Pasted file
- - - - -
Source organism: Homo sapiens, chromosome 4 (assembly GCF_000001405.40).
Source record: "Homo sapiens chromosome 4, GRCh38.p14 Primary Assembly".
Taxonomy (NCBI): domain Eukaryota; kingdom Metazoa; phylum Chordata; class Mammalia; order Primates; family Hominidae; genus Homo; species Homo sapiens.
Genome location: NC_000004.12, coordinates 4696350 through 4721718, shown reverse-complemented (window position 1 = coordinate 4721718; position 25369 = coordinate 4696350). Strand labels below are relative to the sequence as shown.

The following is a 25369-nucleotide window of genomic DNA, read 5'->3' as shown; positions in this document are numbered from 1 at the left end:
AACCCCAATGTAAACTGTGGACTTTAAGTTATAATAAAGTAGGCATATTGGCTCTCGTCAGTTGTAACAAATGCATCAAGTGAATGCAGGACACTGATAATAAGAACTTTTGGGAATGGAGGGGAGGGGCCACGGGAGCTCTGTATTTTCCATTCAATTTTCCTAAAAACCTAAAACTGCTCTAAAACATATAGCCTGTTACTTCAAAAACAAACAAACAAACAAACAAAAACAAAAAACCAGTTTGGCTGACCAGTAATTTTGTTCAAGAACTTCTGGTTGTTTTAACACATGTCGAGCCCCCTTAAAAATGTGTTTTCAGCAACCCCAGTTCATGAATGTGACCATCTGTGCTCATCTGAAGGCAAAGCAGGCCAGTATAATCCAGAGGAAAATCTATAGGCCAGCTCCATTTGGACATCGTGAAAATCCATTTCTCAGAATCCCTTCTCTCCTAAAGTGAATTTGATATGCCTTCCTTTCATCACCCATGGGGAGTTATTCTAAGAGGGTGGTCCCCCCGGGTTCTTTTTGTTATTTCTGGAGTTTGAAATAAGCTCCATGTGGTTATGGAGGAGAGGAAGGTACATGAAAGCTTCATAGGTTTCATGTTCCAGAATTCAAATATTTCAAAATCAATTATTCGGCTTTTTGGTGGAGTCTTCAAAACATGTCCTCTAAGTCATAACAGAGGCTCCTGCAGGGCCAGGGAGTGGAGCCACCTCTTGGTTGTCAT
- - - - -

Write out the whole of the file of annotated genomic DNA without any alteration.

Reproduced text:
Source organism: Homo sapiens, chromosome 4 (assembly GCF_000001405.40).
Source record: "Homo sapiens chromosome 4, GRCh38.p14 Primary Assembly".
Taxonomy (NCBI): domain Eukaryota; kingdom Metazoa; phylum Chordata; class Mammalia; order Primates; family Hominidae; genus Homo; species Homo sapiens.
Genome location: NC_000004.12, coordinates 4696350 through 4721718, shown reverse-complemented (window position 1 = coordinate 4721718; position 25369 = coordinate 4696350). Strand labels below are relative to the sequence as shown.

The following is a 25369-nucleotide window of genomic DNA, read 5'->3' as shown; positions in this document are numbered from 1 at the left end:
AACCCCAATGTAAACTGTGGACTTTAAGTTATAATAAAGTAGGCATATTGGCTCTCGTCAGTTGTAACAAATGCATCAAGTGAATGCAGGACACTGATAATAAGAACTTTTGGGAATGGAGGGGAGGGGCCACGGGAGCTCTGTATTTTCCATTCAATTTTCCTAAAAACCTAAAACTGCTCTAAAACATATAGCCTGTTACTTCAAAAACAAACAAACAAACAAACAAAAACAAAAAACCAGTTTGGCTGACCAGTAATTTTGTTCAAGAACTTCTGGTTGTTTTAACACATGTCGAGCCCCCTTAAAAATGTGTTTTCAGCAACCCCAGTTCATGAATGTGACCATCTGTGCTCATCTGAAGGCAAAGCAGGCCAGTATAATCCAGAGGAAAATCTATAGGCCAGCTCCATTTGGACATCGTGAAAATCCATTTCTCAGAATCCCTTCTCTCCTAAAGTGAATTTGATATGCCTTCCTTTCATCACCCATGGGGAGTTATTCTAAGAGGGTGGTCCCCCCGGGTTCTTTTTGTTATTTCTGGAGTTTGAAATAAGCTCCATGTGGTTATGGAGGAGAGGAAGGTACATGAAAGCTTCATAGGTTTCATGTTCCAGAATTCAAATATTTCAAAATCAATTATTCGGCTTTTTGGTGGAGTCTTCAAAACATGTCCTCTAAGTCATAACAGAGGCTCCTGCAGGGCCAGGGAGTGGAGCCACCTCTTGGTTGTCAT